Home News Childrens Health News Delays in Cystic Fibrosis Care Tied to Persistent Impairment in Growth

Delays in Cystic Fibrosis Care Tied to Persistent Impairment in Growth

Infants with age at first event of ≥33 days remained at significantly reduced height through 1, 3, and 5 years

By Elana Gotkine HealthDay Reporter

THURSDAY, Aug. 10, 2023 (HealthDay News) — Delays in infant care for cystic fibrosis (CF) are associated with differences in growth parameters that persist through childhood, according to a study published online July 3 in The Journal of Pediatrics.

Stacey L. Martiniano, M.D., from the University of Colorado Anschutz Medical Center in Aurora, and colleagues examined whether age at initial CF care influences outcomes using data from participants in the U.S. CF Foundation patient registry, born between 2010 and 2018. Infants were classified according to age at first event (AFE); those in the youngest and oldest AFE cohorts (less than 14 days; median AFE, 10 days [early cohort; 551 infants] and 33 days or later; median AFE, 47 days [late cohort; 551 infants]) were matched by sex, race, ethnicity, and CF transmembrane conductance regulator (CFTR) variant class. The AFE proxy was age at sweat test, CF Care Center encounter, or hospitalization, with more than one event possible on the same day.

The researchers found that hospitalizations were rare but were more common in the early cohort. Hospitalizations in the late cohort were most often due to pulmonary exacerbations (59.1 versus 4.8 percent). Hospitalizations as the first CF event tended to be longer for the late cohort (12 versus six days). Infants in the late cohort were more likely to have only one CFTR variant detected on the two most common commercial variant panels. There was no difference between the cohorts in the median birth weight z-score or median birth length z-score. However, median weight-for-age z-score was significantly lower for the late versus the early cohort by time of first encounter and remained impaired through 1 year. Through 1, 3, and 5 years, the late cohort remained at a significantly reduced height. A reduced rate of breastfeeding was seen in the late versus early cohort.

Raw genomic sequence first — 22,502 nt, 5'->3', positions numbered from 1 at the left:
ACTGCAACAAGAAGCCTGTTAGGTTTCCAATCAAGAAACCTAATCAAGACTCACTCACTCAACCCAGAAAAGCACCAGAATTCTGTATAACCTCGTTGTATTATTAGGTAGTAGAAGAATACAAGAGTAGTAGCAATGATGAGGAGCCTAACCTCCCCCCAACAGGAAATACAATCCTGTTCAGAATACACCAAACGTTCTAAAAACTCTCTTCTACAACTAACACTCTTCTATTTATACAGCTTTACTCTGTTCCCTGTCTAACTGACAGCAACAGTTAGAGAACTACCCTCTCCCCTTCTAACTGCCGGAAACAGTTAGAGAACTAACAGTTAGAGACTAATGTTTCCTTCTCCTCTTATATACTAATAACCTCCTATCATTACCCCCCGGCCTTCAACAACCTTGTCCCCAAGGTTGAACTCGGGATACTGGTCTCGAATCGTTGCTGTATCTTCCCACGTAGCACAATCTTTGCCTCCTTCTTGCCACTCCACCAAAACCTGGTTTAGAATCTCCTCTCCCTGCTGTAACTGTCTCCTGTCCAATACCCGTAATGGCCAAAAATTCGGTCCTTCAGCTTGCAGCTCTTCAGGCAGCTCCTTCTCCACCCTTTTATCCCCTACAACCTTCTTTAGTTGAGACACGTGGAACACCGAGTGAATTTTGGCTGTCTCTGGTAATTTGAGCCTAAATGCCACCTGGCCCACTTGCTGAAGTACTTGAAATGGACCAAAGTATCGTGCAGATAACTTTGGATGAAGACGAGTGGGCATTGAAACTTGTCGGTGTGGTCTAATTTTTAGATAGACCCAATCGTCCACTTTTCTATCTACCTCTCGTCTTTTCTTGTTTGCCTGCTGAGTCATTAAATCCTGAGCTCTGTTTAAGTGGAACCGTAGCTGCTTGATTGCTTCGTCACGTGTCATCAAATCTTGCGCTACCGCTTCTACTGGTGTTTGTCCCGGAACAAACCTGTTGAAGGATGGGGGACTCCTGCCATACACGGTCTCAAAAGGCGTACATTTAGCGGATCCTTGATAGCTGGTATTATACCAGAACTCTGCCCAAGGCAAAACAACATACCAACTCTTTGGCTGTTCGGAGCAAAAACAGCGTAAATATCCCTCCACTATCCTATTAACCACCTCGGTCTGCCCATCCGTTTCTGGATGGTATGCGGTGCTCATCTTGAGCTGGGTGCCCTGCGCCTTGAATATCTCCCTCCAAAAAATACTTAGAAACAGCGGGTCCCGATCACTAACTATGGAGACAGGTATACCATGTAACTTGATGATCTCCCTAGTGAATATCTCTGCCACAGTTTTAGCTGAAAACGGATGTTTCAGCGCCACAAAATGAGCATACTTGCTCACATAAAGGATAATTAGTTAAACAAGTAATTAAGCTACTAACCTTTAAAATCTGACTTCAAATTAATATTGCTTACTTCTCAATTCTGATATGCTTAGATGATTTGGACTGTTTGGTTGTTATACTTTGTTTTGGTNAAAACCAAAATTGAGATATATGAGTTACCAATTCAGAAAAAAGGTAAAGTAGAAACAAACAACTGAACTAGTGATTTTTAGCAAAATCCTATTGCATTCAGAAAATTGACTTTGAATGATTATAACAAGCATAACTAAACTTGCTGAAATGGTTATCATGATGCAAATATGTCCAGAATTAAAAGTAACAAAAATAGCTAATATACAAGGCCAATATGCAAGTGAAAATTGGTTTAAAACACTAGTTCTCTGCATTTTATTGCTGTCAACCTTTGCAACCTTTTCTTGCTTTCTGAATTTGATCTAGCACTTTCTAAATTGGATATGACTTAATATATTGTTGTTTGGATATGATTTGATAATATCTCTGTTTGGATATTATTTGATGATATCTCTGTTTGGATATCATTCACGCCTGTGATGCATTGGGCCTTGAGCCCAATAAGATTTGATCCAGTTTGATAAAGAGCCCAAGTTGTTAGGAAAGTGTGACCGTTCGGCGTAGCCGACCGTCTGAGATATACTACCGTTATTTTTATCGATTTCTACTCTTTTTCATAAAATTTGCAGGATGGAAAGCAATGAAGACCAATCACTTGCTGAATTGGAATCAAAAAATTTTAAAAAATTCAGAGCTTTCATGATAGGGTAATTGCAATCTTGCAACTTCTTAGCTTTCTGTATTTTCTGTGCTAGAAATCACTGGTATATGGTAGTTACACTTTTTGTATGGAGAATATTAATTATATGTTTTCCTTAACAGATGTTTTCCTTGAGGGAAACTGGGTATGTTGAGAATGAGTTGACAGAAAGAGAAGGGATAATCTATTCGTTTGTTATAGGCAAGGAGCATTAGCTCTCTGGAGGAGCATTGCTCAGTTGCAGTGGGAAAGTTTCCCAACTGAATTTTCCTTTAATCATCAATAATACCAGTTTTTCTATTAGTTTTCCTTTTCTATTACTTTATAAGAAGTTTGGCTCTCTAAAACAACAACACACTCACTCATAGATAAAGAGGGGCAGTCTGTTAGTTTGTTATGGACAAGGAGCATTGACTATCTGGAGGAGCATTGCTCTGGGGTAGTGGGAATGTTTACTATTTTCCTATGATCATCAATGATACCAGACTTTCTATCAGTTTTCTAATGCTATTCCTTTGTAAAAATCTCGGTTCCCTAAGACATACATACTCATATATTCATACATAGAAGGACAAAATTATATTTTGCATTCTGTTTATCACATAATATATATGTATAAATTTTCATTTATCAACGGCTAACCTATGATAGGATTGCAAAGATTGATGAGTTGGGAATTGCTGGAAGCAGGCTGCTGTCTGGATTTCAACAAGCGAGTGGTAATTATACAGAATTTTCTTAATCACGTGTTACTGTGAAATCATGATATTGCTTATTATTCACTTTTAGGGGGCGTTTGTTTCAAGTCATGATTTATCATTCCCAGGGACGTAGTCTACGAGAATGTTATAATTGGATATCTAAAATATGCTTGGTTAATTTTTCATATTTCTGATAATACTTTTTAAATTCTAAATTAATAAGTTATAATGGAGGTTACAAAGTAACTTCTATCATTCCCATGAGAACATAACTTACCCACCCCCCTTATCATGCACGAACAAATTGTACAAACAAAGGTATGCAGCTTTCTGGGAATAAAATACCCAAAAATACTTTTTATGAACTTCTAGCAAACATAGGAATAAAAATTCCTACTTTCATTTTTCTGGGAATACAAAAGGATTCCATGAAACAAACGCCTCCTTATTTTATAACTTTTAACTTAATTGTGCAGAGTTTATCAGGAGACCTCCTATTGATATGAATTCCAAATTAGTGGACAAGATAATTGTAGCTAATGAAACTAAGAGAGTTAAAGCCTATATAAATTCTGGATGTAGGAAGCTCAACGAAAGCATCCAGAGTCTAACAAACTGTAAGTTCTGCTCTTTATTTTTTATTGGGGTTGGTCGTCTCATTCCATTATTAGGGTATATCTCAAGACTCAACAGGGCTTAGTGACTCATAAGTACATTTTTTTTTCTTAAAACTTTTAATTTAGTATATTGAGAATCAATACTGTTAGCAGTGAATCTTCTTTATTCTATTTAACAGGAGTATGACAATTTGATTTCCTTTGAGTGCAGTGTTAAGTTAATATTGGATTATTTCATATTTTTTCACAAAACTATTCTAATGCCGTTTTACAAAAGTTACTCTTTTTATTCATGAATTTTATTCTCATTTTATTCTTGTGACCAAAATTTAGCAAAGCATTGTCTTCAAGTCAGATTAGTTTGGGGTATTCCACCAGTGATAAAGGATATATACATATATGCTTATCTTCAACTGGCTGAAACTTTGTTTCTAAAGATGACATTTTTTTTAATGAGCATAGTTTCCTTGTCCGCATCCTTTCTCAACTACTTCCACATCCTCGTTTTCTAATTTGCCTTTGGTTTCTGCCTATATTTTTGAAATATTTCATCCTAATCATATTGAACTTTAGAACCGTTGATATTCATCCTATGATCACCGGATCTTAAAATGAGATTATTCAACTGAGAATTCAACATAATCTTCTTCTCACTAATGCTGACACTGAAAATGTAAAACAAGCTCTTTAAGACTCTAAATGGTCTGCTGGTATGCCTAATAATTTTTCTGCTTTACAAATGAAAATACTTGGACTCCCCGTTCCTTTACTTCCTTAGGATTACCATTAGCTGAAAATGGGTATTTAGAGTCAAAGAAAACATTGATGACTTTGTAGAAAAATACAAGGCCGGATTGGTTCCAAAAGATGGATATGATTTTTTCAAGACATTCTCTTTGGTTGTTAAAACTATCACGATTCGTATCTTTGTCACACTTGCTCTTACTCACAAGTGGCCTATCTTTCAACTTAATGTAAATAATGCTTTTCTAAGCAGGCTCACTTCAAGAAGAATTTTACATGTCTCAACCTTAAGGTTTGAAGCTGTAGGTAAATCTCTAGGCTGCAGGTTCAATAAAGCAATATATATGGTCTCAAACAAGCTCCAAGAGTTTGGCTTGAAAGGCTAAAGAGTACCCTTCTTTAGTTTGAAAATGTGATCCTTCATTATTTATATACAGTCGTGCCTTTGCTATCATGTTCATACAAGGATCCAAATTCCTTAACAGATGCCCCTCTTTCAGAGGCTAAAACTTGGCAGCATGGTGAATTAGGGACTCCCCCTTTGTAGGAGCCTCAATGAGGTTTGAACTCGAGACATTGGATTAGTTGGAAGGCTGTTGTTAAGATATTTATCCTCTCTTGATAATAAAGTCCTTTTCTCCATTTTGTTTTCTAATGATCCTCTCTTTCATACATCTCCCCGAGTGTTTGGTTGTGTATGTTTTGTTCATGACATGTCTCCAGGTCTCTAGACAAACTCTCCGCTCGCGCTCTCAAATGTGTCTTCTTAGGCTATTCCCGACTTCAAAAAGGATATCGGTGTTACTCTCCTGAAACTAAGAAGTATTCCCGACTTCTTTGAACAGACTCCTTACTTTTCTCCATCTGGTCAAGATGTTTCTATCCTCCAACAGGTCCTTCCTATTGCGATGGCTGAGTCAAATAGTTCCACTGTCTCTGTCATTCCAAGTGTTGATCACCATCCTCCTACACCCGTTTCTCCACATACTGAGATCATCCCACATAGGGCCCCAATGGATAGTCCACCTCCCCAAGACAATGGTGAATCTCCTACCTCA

“Public health, primary care, and cystic fibrosis center professionals must come together to improve timeliness and efficiency so that all babies with a positive newborns screening tests are seen promptly,” senior author Susanna McColley, M.D., of the Ann & Robert H. Lurie Children’s Hospital of Chicago, said in a statement.

Abstract/Full Text (subscription or payment may be required)

Copyright © 2023 HealthDay. All rights reserved.